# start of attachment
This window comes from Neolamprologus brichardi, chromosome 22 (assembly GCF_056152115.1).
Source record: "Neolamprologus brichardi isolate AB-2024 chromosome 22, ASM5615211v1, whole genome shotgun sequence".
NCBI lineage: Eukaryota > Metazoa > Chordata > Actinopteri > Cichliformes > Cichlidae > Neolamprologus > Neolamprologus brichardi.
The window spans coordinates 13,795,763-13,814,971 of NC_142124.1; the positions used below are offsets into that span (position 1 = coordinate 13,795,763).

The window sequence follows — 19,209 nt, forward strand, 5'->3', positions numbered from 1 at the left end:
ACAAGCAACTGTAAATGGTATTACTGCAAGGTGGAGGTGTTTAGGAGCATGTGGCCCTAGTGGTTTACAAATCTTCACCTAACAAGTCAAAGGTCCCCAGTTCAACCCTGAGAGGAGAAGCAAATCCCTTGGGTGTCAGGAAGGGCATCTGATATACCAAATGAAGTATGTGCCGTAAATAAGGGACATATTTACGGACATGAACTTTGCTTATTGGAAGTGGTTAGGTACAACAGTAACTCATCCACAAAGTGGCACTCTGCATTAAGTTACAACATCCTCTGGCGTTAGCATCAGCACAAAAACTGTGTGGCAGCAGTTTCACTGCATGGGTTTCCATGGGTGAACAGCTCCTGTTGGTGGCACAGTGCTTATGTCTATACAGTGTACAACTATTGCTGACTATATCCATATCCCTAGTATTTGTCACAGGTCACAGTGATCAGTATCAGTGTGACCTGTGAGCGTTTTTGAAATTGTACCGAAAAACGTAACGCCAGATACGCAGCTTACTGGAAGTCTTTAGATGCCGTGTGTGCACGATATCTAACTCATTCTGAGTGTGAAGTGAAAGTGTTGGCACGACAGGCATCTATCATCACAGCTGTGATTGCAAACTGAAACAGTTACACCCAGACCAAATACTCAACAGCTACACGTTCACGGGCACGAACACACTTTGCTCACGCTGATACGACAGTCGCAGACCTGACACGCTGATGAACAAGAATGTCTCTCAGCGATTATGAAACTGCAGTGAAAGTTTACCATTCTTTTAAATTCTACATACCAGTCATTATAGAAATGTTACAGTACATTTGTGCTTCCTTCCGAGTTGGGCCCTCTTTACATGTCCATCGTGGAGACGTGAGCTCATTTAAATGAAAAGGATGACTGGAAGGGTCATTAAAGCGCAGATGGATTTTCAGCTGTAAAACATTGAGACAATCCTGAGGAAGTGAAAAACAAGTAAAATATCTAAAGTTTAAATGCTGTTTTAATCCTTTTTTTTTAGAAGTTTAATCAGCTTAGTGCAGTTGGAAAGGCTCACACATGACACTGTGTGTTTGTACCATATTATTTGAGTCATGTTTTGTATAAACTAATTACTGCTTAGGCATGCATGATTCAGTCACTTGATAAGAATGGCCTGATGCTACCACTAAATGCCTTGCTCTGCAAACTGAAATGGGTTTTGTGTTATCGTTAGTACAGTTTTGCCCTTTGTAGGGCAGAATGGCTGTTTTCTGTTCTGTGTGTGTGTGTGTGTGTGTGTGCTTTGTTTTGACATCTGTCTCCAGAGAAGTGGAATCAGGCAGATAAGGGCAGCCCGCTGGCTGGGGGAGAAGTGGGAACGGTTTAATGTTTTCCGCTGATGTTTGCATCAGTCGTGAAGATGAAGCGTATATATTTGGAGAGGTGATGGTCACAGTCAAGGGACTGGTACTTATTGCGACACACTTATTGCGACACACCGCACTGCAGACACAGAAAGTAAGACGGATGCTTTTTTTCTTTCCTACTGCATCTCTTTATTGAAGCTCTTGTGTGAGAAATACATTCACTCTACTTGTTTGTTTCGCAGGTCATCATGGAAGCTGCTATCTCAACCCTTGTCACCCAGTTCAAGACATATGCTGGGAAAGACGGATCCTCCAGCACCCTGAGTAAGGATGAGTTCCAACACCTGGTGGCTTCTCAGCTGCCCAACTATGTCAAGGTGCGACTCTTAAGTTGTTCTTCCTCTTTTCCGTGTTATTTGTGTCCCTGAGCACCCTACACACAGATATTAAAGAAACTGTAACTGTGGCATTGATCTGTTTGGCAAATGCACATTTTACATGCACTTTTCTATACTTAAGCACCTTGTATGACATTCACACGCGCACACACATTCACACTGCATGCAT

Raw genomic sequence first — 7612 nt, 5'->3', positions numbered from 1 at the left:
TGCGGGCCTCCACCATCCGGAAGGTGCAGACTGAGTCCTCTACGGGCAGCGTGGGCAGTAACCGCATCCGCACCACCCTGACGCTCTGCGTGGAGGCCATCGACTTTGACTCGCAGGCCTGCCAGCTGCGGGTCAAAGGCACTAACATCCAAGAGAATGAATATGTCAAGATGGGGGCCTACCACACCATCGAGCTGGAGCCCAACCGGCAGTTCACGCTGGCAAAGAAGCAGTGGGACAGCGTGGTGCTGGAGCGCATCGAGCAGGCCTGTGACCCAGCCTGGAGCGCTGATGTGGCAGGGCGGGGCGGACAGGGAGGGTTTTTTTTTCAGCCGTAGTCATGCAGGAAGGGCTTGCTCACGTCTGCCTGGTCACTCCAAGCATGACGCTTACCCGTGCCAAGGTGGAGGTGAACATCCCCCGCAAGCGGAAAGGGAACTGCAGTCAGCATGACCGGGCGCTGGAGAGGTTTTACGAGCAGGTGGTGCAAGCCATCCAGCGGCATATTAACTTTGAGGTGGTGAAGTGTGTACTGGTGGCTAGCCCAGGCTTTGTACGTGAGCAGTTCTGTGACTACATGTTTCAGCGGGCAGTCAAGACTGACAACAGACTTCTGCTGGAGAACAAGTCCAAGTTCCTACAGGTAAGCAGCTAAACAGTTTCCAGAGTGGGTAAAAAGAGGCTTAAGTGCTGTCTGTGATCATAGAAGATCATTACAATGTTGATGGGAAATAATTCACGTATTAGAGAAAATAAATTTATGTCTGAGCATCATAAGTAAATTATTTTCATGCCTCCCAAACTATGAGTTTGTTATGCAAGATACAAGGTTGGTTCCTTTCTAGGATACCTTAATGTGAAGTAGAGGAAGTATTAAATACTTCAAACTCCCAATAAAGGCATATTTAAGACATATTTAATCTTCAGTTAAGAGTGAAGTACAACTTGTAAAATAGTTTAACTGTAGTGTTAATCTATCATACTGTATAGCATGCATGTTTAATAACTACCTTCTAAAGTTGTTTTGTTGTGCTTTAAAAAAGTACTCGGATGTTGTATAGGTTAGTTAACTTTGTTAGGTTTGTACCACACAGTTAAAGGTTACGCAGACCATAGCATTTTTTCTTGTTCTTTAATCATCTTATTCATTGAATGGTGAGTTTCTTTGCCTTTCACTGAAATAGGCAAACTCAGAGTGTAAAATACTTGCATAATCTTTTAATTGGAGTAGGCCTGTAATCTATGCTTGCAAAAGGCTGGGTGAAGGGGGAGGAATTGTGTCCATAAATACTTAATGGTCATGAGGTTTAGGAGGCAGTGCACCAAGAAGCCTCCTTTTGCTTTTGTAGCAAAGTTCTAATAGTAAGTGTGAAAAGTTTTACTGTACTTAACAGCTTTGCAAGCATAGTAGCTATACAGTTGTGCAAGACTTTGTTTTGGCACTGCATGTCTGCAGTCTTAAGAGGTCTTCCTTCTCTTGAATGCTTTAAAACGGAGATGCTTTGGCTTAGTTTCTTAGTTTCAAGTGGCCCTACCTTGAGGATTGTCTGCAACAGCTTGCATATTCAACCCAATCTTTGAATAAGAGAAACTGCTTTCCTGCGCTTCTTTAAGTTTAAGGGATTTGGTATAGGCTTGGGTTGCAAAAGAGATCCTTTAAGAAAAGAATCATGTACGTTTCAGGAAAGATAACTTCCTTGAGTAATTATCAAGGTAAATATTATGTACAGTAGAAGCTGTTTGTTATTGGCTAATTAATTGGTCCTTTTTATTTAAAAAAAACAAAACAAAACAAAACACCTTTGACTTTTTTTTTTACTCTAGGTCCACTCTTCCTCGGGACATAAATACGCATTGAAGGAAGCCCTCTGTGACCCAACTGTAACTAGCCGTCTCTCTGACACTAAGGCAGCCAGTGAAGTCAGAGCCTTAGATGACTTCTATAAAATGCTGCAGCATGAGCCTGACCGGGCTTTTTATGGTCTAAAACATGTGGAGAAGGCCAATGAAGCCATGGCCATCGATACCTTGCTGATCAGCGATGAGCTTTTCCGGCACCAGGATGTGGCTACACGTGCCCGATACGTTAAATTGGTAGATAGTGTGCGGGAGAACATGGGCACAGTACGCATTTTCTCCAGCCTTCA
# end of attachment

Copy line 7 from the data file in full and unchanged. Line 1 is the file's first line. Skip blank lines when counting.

Raw genomic sequence first — 7612 nt, 5'->3', positions numbered from 1 at the left: